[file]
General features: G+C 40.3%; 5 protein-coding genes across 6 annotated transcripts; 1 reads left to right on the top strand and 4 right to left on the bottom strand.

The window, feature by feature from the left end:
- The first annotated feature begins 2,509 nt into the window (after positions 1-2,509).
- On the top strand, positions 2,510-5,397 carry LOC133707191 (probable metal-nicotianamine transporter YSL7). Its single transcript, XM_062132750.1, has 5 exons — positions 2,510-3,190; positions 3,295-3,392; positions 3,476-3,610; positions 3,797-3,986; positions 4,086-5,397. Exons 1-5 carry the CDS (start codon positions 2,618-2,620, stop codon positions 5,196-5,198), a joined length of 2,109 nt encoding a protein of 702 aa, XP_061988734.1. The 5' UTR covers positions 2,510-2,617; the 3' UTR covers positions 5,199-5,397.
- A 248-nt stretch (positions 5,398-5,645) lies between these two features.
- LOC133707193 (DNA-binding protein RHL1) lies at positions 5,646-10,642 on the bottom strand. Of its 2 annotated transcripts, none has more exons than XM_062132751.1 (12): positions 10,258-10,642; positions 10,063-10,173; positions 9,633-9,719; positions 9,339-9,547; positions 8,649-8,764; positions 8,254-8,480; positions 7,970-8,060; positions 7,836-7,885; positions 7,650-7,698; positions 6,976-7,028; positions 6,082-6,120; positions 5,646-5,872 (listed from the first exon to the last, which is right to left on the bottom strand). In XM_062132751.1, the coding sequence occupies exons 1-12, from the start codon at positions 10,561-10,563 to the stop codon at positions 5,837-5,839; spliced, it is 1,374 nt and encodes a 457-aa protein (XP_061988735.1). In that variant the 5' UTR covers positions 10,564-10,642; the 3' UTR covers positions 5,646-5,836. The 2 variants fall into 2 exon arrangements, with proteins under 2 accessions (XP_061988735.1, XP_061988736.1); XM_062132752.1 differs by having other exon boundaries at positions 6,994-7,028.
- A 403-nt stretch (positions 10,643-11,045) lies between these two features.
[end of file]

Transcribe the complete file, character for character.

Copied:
General features: G+C 40.3%; 5 protein-coding genes across 6 annotated transcripts; 1 reads left to right on the top strand and 4 right to left on the bottom strand.

The window, feature by feature from the left end:
- The first annotated feature begins 2,509 nt into the window (after positions 1-2,509).
- On the top strand, positions 2,510-5,397 carry LOC133707191 (probable metal-nicotianamine transporter YSL7). Its single transcript, XM_062132750.1, has 5 exons — positions 2,510-3,190; positions 3,295-3,392; positions 3,476-3,610; positions 3,797-3,986; positions 4,086-5,397. Exons 1-5 carry the CDS (start codon positions 2,618-2,620, stop codon positions 5,196-5,198), a joined length of 2,109 nt encoding a protein of 702 aa, XP_061988734.1. The 5' UTR covers positions 2,510-2,617; the 3' UTR covers positions 5,199-5,397.
- A 248-nt stretch (positions 5,398-5,645) lies between these two features.
- LOC133707193 (DNA-binding protein RHL1) lies at positions 5,646-10,642 on the bottom strand. Of its 2 annotated transcripts, none has more exons than XM_062132751.1 (12): positions 10,258-10,642; positions 10,063-10,173; positions 9,633-9,719; positions 9,339-9,547; positions 8,649-8,764; positions 8,254-8,480; positions 7,970-8,060; positions 7,836-7,885; positions 7,650-7,698; positions 6,976-7,028; positions 6,082-6,120; positions 5,646-5,872 (listed from the first exon to the last, which is right to left on the bottom strand). In XM_062132751.1, the coding sequence occupies exons 1-12, from the start codon at positions 10,561-10,563 to the stop codon at positions 5,837-5,839; spliced, it is 1,374 nt and encodes a 457-aa protein (XP_061988735.1). In that variant the 5' UTR covers positions 10,564-10,642; the 3' UTR covers positions 5,646-5,836. The 2 variants fall into 2 exon arrangements, with proteins under 2 accessions (XP_061988735.1, XP_061988736.1); XM_062132752.1 differs by having other exon boundaries at positions 6,994-7,028.
- A 403-nt stretch (positions 10,643-11,045) lies between these two features.